We made the turn onto SR 6, and saw traffic for the first time today. I kid you not: this was the first time I saw 5 cars together since the start. I think the low traffic really made this an awesome route. It is worth registering this ride as a permanent, I think. Geoff, are you paying attention? :)

John Vincent had warned me about Curtis Hill Road. This is also where Steve Hameister breathed his last on last years 300k, shortly before PBP. The hill just looks like a wall, and Eamon effortlessly pulled away. I plodded, plodded and plodded, and the nadir was seeing 4kmph on my now-suddenly-functioning bike computer. It had been puttering on and off throughout the day, and it picked this exact hill to tell me that I stink. Thanks Cateye!

I eventually made it to the top of this road, and bombed down the other side to Boistfort Road. The market looked like it was in renovation, or I might have stopped there for a little break. This hill was a toughie. The 16 or so miles on Boistfort road was my low point for the day. I hated the chipseal, hated the weather, hated the wind, hated my speed. But luckily I clued in on this early, and pretty much knew I just had to get through it. The route sheet mentions Camels, but the only Camels I saw were inside the J&S Grocery Store (which was also a controle on last years Fleche). I loved SR 506. It was a wonderful little stretch dotted by farms and beautifully coloured homes, with fantastic architecture.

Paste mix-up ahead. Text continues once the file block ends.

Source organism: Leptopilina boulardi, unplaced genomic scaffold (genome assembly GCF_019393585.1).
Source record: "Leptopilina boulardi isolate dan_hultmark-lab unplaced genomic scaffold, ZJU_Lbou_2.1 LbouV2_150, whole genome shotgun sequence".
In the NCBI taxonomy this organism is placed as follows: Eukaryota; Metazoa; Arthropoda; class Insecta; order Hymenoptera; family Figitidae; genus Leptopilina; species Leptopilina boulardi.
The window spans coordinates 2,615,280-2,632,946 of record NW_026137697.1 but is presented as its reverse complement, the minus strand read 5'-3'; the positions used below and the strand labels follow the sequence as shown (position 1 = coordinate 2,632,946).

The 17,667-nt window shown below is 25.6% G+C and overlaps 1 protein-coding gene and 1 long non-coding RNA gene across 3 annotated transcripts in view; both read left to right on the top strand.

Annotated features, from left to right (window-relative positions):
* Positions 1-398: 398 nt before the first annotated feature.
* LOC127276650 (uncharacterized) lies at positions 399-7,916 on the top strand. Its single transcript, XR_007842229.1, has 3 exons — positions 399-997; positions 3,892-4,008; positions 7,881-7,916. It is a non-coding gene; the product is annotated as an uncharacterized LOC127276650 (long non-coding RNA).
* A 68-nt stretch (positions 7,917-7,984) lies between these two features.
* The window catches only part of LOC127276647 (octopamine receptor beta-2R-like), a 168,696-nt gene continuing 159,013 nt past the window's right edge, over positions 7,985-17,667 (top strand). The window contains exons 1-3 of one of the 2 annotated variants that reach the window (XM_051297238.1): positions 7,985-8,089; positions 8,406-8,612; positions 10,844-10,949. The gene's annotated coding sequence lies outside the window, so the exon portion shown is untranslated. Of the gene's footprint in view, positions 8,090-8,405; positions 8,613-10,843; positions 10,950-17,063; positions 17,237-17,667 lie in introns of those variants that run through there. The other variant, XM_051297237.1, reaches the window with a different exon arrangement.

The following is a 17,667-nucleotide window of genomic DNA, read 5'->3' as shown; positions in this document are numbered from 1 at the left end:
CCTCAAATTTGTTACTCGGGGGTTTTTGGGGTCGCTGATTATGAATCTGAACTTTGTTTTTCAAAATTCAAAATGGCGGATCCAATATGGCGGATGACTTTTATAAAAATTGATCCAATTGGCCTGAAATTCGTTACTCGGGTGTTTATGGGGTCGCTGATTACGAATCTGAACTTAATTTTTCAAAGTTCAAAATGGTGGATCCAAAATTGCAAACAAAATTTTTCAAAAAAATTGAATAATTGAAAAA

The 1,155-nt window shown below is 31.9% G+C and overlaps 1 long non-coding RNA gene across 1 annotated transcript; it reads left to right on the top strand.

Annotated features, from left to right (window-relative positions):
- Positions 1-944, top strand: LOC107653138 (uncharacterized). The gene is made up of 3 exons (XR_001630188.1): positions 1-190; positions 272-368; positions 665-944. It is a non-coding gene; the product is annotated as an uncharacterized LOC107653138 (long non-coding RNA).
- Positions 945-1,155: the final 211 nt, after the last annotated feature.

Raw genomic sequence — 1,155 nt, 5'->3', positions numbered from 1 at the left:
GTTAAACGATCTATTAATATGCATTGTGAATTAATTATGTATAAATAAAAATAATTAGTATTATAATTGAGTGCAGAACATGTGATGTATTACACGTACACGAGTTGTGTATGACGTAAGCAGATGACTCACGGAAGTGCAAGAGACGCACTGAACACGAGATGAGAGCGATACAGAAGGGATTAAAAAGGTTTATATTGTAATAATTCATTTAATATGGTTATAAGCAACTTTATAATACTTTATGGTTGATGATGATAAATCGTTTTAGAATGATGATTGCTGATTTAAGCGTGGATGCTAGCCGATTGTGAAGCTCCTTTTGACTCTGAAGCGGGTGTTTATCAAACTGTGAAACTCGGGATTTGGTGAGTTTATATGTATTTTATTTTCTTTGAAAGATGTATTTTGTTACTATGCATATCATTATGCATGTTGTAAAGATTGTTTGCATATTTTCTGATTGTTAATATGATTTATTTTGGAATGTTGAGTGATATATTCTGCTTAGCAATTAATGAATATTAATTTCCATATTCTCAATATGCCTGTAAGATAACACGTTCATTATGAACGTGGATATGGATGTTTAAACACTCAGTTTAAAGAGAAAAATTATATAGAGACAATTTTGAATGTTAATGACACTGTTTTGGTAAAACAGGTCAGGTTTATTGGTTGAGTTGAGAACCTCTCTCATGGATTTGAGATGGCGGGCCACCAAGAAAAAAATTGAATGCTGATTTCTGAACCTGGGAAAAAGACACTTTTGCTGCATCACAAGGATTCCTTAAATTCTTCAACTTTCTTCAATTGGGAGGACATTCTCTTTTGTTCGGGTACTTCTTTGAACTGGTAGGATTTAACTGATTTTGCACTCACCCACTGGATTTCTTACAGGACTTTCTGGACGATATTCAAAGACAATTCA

I bought some food and water at the controle, and finally put on my helmet cover and rain pants. I had ridden without donning these for the better part of 61 miles. Not very smart. The Flat Four rolled in just as I was heading out. They mentioned that they had to dump his Honjo fender because they got tired of fixing it and lugging it around when they could not. Jan Heine, our expert equipment note taker might want to make a note!

The next few stretches were also rolling, but somehow my riding picked up right after I left the controle. The rollers didn't weigh me down, and I realized that I knew some of these roads (from the Fleche). When I got to the Main Street Food Mart in Chehalis, it was late evening, and the light was starting to look dim. This was also the other spot where I saw more than 5 cars in one stretch.